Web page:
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As Oil Prices Soar, Prospectors Return To Pennsylvania
Neil King, Jr., Wall Street Journal
OIL CITY, Pa. — In 1859, Edwin Drake drilled the world’s first commercial oil well in this rural corner of northwestern Pennsylvania, helping kindle the petroleum age. But over time, most of the easy oil was extracted and the big companies moved on, leaving rusty oil wells and shut-down refineries in their wake.
Sky-high crude prices have now sparked what some locals see as the storied area’s last hurrah. Hoping for a final gulp of black gold, old-timers and upstarts are going after what’s left in the world’s original oil patch with drill bits, nuclear scanning machines, dynamite, chemical explosives, high-pressure water — and plain old grit. Soon they’ll even try digging it up.
… Venango County’s oily substrata has fueled and broken its share of dreams over the past 149 years. First the oil flowed by the boatload from boomtowns like Titusville and Pithole. Later the waxy stuff — Pennsylvania crude’s high wax content made it a popular engine lubricant — trickled in dribs and drabs. Mr. Drake, the first oil prospector, died broke. Refineries opened and closed. Pennzoil-Quaker State Co., once based in Oil City, moved on. Oil City and Titusville, the two county pillars, are hollowed-out versions of their former selves.
“This area has seen its share of depression,” says Randy Seitz, who runs a civic group called the Oil Region Alliance that’s trying to spur new development.
… As is the case with most tapped out oil fields, geologists estimate that around 70% of the oil that was here when Drake arrived is still locked underground. The trick is how to get it.
One Canadian company, Rock Well Petroleum Inc., thinks it’s got the solution. Having acquired the rights to 8,000 acres in the heart of Venango County, the company plans to dig several huge caverns, each more than 800-feet deep but large enough to drive a truck into. Miners will then bore and drill outward, letting the oil drain into the caverns. Pumps will bring the crude to the surface.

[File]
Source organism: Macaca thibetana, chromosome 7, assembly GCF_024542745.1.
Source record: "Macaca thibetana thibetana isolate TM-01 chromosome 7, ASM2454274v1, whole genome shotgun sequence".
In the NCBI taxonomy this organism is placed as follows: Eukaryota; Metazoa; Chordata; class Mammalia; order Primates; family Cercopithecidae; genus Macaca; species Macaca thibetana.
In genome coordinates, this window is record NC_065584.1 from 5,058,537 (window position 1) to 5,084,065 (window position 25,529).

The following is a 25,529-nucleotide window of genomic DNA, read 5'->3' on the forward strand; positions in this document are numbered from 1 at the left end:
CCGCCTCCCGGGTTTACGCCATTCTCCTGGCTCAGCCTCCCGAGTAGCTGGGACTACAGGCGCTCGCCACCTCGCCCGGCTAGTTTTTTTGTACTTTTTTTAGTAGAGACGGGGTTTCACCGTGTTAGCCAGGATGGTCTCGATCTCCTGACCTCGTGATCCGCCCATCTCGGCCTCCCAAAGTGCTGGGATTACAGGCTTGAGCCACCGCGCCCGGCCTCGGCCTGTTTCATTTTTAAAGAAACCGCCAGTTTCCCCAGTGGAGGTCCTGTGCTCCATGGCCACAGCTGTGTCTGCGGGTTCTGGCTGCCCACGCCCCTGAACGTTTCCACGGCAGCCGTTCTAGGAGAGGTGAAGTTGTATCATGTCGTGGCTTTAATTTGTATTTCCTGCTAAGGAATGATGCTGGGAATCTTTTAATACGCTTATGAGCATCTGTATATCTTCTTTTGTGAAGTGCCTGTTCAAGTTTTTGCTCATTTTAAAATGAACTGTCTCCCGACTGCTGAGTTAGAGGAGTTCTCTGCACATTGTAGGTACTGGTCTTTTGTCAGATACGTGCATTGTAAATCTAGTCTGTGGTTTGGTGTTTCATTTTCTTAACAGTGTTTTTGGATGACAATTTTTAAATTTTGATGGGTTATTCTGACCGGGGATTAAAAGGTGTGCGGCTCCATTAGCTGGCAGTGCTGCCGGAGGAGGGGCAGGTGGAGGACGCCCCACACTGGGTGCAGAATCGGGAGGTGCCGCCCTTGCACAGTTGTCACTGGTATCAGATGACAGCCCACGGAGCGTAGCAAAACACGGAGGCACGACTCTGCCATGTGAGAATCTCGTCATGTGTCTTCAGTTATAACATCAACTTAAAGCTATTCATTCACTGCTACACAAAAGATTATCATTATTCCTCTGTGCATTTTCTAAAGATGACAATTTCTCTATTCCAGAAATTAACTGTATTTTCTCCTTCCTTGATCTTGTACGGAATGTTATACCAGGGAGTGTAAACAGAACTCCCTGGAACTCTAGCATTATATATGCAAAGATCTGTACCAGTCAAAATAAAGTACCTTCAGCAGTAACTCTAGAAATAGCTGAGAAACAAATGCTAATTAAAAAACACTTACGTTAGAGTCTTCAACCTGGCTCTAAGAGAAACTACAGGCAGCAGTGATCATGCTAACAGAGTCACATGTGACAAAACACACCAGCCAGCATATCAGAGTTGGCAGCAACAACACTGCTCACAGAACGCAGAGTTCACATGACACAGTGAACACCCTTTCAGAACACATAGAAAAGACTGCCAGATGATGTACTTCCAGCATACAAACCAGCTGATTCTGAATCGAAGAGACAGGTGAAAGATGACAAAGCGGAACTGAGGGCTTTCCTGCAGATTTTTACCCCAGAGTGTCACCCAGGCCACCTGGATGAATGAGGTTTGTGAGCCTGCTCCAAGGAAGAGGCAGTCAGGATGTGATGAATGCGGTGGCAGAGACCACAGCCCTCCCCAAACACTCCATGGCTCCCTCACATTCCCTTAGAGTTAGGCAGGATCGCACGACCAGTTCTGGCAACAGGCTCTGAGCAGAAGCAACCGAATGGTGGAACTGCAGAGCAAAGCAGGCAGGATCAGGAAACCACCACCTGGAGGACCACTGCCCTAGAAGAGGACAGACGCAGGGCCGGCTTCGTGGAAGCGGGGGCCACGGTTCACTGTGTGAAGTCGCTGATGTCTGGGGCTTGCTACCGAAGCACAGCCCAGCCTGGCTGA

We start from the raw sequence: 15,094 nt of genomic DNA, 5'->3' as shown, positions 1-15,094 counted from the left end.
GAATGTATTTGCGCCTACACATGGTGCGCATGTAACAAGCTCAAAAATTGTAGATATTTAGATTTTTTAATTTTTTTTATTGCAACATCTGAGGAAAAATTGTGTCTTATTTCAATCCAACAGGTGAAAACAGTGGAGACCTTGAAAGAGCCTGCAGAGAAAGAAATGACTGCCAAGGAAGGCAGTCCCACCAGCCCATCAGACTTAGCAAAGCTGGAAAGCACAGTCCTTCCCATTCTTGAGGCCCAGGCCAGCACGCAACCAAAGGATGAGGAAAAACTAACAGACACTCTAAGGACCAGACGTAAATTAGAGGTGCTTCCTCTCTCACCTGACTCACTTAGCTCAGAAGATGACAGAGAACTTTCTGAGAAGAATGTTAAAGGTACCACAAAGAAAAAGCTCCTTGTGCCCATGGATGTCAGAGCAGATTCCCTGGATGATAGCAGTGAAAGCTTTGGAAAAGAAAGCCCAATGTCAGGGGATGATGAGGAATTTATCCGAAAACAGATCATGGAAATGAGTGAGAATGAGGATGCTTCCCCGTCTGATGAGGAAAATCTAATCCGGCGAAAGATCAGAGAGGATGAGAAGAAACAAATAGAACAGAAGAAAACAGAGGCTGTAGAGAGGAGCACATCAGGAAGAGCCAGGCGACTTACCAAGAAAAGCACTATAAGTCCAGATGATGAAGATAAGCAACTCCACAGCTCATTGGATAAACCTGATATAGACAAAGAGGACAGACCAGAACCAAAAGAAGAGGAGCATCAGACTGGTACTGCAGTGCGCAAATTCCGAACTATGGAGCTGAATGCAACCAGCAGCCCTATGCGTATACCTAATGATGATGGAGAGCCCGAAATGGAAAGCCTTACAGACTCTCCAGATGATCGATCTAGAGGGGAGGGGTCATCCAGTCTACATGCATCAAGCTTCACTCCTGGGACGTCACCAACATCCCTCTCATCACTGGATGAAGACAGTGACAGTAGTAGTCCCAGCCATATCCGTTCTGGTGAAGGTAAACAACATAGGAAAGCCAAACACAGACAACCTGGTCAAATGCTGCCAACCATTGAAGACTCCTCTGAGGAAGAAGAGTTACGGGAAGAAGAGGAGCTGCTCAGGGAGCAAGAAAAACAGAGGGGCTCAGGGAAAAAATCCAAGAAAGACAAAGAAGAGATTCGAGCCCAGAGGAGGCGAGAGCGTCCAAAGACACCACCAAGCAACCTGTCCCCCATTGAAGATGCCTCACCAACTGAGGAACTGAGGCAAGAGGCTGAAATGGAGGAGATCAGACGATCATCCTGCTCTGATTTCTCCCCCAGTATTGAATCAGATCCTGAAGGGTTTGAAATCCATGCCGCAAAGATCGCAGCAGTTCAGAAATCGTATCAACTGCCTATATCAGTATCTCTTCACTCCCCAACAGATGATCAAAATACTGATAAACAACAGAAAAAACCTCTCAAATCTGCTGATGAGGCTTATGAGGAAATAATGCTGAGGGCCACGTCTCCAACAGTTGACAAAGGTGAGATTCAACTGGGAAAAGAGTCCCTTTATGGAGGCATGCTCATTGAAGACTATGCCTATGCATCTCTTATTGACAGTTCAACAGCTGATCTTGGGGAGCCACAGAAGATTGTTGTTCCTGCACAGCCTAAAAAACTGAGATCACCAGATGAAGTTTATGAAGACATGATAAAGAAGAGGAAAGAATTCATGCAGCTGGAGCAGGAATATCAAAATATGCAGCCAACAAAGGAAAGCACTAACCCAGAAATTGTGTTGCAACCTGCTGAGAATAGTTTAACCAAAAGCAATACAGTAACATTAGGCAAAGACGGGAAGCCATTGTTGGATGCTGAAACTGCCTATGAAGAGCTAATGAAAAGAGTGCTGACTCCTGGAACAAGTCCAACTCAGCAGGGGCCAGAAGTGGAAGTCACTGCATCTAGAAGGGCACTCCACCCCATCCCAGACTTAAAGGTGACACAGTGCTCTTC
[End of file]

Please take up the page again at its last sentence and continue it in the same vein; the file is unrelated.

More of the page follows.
(18 February 2008)
Contributor Aaron Wissner writes:
Reporter Neil King Jr. wrote the January front page article on peak oil. Here, King shows how difficult it is to go back and try again for oil at the same spot. As oil prices continue to rise, we’ll see more people and small companies attempting to get at the last barrels of oil from even the oldest fields. If this isn’t an alarm bell that peak oil is upon us, I don’t know what is. Also, see King’s recent article on $100 oil prices
BA: Wall Street Journal articles that are “previews only” can sometimes be accessed by going through Google News.
US In An Energy Security ‘Mess,’ Shell Oil Exec Says
John Hofmeister, Shell Oil via Energy Policy TV
John Hofmeister, President, Shell Oil Company, describes Shell’s 50-city tour on US energy policy and discusses the need for short-, medium- and long-term US energy security.
At National Press Club.
(14 February 2008)
Bedfellows: The Prices of Gold and Oil
Peter McKenzie-Brown, Language Matters
… I recently had a discussion with an oilman just back from the Cambridge Energy Research Associates conference in Houston, where one of the speakers was Matt Simmons. Author of Twilight in the Desert, Simmons is a fierce sceptic of Saudi Arabia’s ability to increase or even maintain oil production capacity beyond the next few years. In a recent pronouncement, Simmons proposed that the world reached maximum production two years ago. The apparent increase in supply since that time has been essentially a drawdown in global inventory.
… You usually see a peak in oil prices in the spring, and the low point for oil demand is usually in December, but that is not what peak oil is about. What it is about can be seen more clearly in this simple fact: we have $90 oil, and most companies are still missing their production targets. Maybe the oil just isn’t there.
…western oil companies are now decapitalizing – buying back stock and otherwise returning cash to shareholders, rather than exploring for large new fields which aren’t there. Decapitalization is one way to acknowledge the problem of peak oil.
Whether you do or don’t believe in peak oil, there hasn’t been sufficient reinvestment in the business. There’s been a classic cycle of underinvestment. What are the major companies doing with their cash flow? Spending some of their cash on new development and buying back stock to increase shareholder value. Some major companies are replacing as little as 15% of their reserves.
This underinvestment has several causes. For one, 80% of the world’s reserves are national oil – owned by countries where aliens can’t invest directly. These countries are mostly not known for their efficient use of capital: Venezuela, Sudan, Saudi Arabia. Other known reserves and resources are located in places that are difficult and undesirable to explore, like the Arctic.
The problem has been articulated for a full century. The oilman I was talking to put it in these no-nonsense terms: “Petroleum is a capital-intensive business. You’ve got to keep offsetting depletion and there’s a massive amount of capital required just to maintain production. And suppose there’s not enough investment to both offset the decline and grow production in the near term. What’s going to happen if India and China continue to boom and expand their requirements for energy?” That is a good question.
(22 February 2008)